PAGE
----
I refer to the existing event known as the NSW LIA/Heidelberg Graduates Awards, which has been a great showcase of the best and brightest apprentices mainly from the offset sector. It contains the organisational expertise to enable an expansion. It could easily be re-defined to include all the other segments that go to comprise the greater printing church; labels, flexible, packaging, mailing, signage – reminding us that we are a collection of diverse tribes.

    Heidelberg has been a stalwart sponsor from the start. Nevertheless, with the need to broaden the award’s ambit and to present it as a true mirror of the industry, it would be more appropriate to re-brand it as the Printing Industries awards scheme. Individual suppliers could still sponsor a particular award category.

    The changing mix in training pathways. We have a unique opportunity to re-think the calibre and type of individuals we wish to attract and reward. Sadly, the need for factory-floor based apprentices is dwindling as other more exciting roles emerge. This is the story of our industry right now, not doom and gloom but readjustment. The contemporary industry is based on more capital, less labour, keeping the dream alive but with fewer bodies.

    Apprenticeships have zero resonance within the design or digital printing fields. The obvious response is to widen the definition of who can enter a new-look awards scheme and include all vocations within the broad visual-communications industry. Young Achievers can be any outstanding employee, according to certain agreed-upon standards of excellence.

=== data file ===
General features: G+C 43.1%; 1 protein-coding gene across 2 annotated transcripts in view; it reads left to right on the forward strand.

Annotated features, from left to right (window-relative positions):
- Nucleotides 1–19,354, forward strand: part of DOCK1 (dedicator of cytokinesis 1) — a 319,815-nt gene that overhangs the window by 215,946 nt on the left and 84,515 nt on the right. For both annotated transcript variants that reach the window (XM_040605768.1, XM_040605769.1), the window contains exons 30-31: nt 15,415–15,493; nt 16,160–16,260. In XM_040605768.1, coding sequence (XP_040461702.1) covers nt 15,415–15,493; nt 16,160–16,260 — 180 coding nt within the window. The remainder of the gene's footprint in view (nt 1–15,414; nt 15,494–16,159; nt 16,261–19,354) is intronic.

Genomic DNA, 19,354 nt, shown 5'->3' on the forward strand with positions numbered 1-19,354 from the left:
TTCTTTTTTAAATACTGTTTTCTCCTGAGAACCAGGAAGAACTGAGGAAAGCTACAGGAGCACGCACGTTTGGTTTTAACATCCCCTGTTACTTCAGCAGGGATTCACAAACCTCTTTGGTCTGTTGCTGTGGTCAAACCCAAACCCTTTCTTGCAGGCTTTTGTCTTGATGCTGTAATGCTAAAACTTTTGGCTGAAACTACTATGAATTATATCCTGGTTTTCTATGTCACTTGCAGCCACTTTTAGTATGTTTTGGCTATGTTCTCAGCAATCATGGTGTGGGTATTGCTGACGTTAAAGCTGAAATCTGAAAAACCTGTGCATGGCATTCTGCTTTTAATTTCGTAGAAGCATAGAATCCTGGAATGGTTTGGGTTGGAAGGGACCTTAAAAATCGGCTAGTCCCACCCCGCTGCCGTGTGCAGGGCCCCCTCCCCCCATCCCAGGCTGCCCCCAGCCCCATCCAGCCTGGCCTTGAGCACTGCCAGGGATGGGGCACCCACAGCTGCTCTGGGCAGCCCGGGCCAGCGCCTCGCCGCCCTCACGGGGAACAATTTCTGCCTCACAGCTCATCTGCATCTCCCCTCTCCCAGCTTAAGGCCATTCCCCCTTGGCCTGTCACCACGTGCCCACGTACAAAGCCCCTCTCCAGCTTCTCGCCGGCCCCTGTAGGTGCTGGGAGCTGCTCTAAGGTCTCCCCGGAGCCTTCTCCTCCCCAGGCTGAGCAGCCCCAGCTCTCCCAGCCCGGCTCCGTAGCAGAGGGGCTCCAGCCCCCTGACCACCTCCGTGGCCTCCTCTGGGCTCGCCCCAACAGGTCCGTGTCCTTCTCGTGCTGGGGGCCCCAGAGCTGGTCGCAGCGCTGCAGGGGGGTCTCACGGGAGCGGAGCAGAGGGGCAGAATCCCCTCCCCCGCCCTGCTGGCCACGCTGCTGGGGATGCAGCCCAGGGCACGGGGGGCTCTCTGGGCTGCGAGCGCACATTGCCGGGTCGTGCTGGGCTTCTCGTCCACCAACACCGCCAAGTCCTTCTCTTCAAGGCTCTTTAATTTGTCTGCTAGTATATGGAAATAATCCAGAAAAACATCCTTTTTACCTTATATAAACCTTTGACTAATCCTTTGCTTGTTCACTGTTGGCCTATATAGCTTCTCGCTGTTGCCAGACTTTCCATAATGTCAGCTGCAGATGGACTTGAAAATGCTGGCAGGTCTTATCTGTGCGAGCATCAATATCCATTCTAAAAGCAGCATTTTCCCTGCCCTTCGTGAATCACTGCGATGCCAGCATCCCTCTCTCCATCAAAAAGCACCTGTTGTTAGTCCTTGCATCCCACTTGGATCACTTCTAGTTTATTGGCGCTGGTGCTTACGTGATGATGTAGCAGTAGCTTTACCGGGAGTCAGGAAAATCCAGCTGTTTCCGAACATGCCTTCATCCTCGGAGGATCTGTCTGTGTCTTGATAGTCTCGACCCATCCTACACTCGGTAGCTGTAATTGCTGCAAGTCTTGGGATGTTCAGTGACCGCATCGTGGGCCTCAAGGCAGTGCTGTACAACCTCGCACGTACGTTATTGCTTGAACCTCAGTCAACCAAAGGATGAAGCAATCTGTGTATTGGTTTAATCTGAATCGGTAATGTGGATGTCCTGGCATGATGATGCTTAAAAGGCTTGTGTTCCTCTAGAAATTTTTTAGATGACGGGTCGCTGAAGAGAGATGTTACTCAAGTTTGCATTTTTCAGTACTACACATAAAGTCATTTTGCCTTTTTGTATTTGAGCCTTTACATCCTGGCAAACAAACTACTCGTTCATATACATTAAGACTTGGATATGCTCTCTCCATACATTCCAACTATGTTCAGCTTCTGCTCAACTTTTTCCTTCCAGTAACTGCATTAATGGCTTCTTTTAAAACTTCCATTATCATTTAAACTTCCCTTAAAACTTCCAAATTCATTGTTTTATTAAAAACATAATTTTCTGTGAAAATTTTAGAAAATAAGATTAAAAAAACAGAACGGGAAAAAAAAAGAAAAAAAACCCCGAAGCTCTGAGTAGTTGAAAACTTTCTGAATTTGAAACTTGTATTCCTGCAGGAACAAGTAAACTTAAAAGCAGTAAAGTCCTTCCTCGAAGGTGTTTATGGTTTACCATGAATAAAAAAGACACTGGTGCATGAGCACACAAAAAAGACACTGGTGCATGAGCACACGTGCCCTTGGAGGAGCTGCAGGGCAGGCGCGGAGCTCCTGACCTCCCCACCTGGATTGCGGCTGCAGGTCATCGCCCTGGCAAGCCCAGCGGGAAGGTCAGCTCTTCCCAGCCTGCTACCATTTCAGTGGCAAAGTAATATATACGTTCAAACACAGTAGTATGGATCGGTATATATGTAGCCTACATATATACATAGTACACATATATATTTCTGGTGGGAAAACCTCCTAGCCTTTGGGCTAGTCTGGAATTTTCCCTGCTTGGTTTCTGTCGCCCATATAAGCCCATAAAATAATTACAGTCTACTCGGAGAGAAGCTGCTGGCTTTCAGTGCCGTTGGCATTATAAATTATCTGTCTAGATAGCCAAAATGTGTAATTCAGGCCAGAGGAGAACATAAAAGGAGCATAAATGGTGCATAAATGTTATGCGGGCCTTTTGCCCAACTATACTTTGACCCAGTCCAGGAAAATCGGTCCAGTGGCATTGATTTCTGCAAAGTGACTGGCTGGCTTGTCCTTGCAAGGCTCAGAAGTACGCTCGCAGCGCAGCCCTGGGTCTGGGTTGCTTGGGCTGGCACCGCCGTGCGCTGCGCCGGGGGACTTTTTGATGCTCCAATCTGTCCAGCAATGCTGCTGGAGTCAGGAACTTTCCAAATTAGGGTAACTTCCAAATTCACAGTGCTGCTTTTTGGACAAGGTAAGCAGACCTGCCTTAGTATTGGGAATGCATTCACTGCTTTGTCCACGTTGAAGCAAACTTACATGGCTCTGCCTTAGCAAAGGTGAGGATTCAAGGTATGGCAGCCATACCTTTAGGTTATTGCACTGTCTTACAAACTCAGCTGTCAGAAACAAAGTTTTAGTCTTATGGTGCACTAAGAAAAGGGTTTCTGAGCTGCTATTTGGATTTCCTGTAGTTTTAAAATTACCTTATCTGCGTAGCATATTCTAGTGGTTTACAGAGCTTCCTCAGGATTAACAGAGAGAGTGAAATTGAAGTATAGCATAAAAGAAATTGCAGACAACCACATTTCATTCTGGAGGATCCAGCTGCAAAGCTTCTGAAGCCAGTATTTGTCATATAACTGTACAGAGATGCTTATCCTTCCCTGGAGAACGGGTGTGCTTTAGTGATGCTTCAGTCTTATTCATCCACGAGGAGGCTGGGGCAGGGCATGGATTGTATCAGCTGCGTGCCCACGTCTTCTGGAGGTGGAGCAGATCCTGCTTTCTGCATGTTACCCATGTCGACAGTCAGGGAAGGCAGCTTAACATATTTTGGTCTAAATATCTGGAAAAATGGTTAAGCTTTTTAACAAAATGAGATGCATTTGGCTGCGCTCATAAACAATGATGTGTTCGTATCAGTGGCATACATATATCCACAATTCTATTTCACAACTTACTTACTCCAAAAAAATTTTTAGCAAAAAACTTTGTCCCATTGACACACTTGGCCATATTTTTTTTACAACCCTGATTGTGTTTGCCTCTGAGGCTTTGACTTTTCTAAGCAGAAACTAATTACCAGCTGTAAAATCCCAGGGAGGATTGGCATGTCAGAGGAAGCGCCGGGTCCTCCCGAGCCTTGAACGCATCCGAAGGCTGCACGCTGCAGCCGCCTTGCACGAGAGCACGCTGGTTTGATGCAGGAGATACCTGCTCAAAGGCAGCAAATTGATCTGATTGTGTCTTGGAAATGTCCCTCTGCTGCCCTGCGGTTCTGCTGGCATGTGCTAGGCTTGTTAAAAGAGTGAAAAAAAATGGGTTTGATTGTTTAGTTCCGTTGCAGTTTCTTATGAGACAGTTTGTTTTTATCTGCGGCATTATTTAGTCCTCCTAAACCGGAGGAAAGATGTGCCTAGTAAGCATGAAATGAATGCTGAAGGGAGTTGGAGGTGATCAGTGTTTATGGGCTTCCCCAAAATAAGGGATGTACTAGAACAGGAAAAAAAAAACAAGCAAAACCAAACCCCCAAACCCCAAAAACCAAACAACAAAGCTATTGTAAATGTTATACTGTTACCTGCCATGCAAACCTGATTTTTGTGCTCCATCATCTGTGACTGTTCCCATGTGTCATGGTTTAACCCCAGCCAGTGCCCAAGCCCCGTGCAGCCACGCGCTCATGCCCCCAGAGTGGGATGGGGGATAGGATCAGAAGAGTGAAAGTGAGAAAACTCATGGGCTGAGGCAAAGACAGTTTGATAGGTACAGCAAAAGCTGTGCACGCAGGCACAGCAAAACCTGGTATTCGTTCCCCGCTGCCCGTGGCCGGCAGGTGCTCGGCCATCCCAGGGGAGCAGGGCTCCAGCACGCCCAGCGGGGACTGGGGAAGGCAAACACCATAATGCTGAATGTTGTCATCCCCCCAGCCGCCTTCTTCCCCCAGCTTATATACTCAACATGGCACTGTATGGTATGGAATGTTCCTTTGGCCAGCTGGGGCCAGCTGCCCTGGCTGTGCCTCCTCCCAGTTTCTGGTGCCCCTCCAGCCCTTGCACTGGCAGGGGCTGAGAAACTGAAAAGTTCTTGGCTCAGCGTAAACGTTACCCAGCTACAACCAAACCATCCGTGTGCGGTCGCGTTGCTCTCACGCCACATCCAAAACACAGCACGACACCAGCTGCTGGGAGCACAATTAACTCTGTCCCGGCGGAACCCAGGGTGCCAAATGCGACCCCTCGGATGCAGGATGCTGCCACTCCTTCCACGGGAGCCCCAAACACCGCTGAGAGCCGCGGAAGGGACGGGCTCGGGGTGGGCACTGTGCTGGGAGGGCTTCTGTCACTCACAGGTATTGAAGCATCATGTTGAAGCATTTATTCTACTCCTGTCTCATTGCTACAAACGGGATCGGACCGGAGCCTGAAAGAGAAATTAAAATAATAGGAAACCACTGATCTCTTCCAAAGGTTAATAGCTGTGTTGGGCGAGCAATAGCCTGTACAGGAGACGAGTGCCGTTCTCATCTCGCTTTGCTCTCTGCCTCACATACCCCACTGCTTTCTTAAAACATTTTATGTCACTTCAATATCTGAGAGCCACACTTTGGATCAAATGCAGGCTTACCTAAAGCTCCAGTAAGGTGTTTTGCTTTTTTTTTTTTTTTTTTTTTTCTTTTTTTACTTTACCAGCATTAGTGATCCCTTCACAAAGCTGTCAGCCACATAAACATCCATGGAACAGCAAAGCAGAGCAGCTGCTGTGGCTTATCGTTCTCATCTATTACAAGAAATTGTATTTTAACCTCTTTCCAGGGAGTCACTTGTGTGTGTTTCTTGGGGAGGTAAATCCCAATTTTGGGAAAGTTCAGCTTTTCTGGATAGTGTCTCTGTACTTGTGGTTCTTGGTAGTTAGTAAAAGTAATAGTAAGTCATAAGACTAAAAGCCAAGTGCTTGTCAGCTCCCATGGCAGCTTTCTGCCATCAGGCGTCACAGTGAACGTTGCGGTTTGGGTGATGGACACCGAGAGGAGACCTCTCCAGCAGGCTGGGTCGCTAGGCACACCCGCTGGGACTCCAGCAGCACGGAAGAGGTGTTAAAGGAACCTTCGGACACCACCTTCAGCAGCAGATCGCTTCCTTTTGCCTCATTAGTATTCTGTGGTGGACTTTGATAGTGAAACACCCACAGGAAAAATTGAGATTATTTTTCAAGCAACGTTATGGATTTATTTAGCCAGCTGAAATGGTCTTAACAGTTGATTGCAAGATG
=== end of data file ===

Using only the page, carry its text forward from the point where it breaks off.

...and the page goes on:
Taking ownership. This new, broad-based awards program should fall under the aegis of the Printing Industries (plural) Association of Australia, the body that purports, by its very name, to represent all the colourful tribes. Actual implementation would be via a body set up comprising all the participating sectors.

    Printing Industries’ Young Achievers Awards has a natural flavour to it and it’s agnostic; it doesn’t align itself with any sector, process, technology or commercial interest. This is vital; it must be free of commercial bias, like the ABC.

    A multi-sector approach like this also meshes perfectly with Printing Industries’ recent success in gaining federal funding to promote the attraction and retention of trainees. What better way to justify such a grant than to invest in a high-profile event, which showcases the best of the best across all sectors of our industry, not just the dwindling offset base?